Saturday, September 12, 2009

Generational Inequities

The USA already has socialized health coverage. It is called Medicare; it covers 45 million people, all senior citizens. It costs around $431 billion each year, and it constitutes 57 percent of all Federal health spending. Medicare is socialized health care that no one wants to disturb. Republicans who rail against the principle of government involvement stake their criticisms well short of Medicare entitlements.

The stark difference between Medicare’s coverage and how the rest of the population’s health care is paid for is a clear example of generational inequity. Those born in good times get advantages over those born in bad times. Assume the (fictional) average American. Born in 1900, you experienced the Great Depression and the Second World War. It was only in your fifties that things began to turn around. Born in 1940 in contrast, you were carried along on the great postwar expansion of economic growth, rising incomes, and new and extended benefits. If you were white it was easy to get a job and do well. Sandwiched between tough times, those born between 1935 and 1970 are the lucky generations.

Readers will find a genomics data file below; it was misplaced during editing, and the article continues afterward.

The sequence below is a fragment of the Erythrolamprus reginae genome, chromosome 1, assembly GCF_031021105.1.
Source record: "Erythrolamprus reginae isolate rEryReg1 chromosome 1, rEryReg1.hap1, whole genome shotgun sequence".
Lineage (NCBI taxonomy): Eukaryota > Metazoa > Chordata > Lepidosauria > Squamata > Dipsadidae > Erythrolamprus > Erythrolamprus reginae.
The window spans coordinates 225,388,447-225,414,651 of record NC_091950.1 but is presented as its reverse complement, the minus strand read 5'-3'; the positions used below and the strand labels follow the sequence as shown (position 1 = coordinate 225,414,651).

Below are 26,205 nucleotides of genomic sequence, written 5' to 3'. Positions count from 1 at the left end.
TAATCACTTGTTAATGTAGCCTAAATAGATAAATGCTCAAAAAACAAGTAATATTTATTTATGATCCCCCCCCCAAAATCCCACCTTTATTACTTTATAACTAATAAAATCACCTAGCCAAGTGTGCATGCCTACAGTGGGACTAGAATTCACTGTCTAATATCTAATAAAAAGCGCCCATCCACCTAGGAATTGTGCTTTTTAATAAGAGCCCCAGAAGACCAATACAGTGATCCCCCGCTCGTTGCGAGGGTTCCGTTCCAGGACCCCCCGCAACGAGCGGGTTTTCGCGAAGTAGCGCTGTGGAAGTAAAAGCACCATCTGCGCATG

There are lucky and unlucky generations. Generational inequity really kicks in if those paying for the elderly are unlikely to see the same benefits. Older adults are advantaged because they have publicly provided pensions, healthcare, food stamps, housing subsidies, tax breaks, and other benefits that younger age groups do not. What is more, the younger groups, for a variety of reasons, including the relative decline in USA wages and incomes due to globalization, are unlikely to receive the same level of benefits. Born in 1990 you are coming into a job market in the Great Recession, with well over a generation of stagnant incomes and increasing costs. To add insult to injury you have to work to pay for your elders to have privileged health care and generous social security payouts that you are unlikely to see for yourself.

The kneejerk defense of Medicare, while millions are uninsured and underinsured, is simply one more example of an intergenerational divide. Class, race and gender have long been identified as sources of difference, advantage and disadvantage. We also need to add age to that list.